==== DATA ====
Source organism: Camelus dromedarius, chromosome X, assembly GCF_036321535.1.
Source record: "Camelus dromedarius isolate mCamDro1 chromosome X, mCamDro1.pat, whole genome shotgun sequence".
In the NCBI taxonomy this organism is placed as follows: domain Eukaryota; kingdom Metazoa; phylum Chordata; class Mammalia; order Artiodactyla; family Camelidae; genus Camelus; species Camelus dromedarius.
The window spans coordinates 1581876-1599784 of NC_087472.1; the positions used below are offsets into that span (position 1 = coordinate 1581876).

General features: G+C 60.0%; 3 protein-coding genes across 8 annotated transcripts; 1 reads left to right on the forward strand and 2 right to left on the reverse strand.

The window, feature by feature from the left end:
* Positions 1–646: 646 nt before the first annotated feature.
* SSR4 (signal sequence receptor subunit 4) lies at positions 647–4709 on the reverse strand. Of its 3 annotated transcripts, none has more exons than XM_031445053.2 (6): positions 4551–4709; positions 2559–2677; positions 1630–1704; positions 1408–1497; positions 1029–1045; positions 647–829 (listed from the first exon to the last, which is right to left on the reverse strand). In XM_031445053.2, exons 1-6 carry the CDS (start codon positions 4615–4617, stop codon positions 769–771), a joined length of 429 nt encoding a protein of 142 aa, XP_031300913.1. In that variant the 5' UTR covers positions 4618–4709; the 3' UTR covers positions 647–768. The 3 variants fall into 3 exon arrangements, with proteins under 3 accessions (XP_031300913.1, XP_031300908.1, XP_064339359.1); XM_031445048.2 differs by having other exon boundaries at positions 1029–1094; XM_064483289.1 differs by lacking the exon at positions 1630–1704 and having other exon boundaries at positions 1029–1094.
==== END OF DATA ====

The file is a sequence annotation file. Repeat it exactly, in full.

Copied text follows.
Source organism: Camelus dromedarius, chromosome X, assembly GCF_036321535.1.
Source record: "Camelus dromedarius isolate mCamDro1 chromosome X, mCamDro1.pat, whole genome shotgun sequence".
In the NCBI taxonomy this organism is placed as follows: domain Eukaryota; kingdom Metazoa; phylum Chordata; class Mammalia; order Artiodactyla; family Camelidae; genus Camelus; species Camelus dromedarius.
The window spans coordinates 1581876-1599784 of NC_087472.1; the positions used below are offsets into that span (position 1 = coordinate 1581876).

General features: G+C 60.0%; 3 protein-coding genes across 8 annotated transcripts; 1 reads left to right on the forward strand and 2 right to left on the reverse strand.

The window, feature by feature from the left end:
* Positions 1–646: 646 nt before the first annotated feature.
* SSR4 (signal sequence receptor subunit 4) lies at positions 647–4709 on the reverse strand. Of its 3 annotated transcripts, none has more exons than XM_031445053.2 (6): positions 4551–4709; positions 2559–2677; positions 1630–1704; positions 1408–1497; positions 1029–1045; positions 647–829 (listed from the first exon to the last, which is right to left on the reverse strand). In XM_031445053.2, exons 1-6 carry the CDS (start codon positions 4615–4617, stop codon positions 769–771), a joined length of 429 nt encoding a protein of 142 aa, XP_031300913.1. In that variant the 5' UTR covers positions 4618–4709; the 3' UTR covers positions 647–768. The 3 variants fall into 3 exon arrangements, with proteins under 3 accessions (XP_031300913.1, XP_031300908.1, XP_064339359.1); XM_031445048.2 differs by having other exon boundaries at positions 1029–1094; XM_064483289.1 differs by lacking the exon at positions 1630–1704 and having other exon boundaries at positions 1029–1094.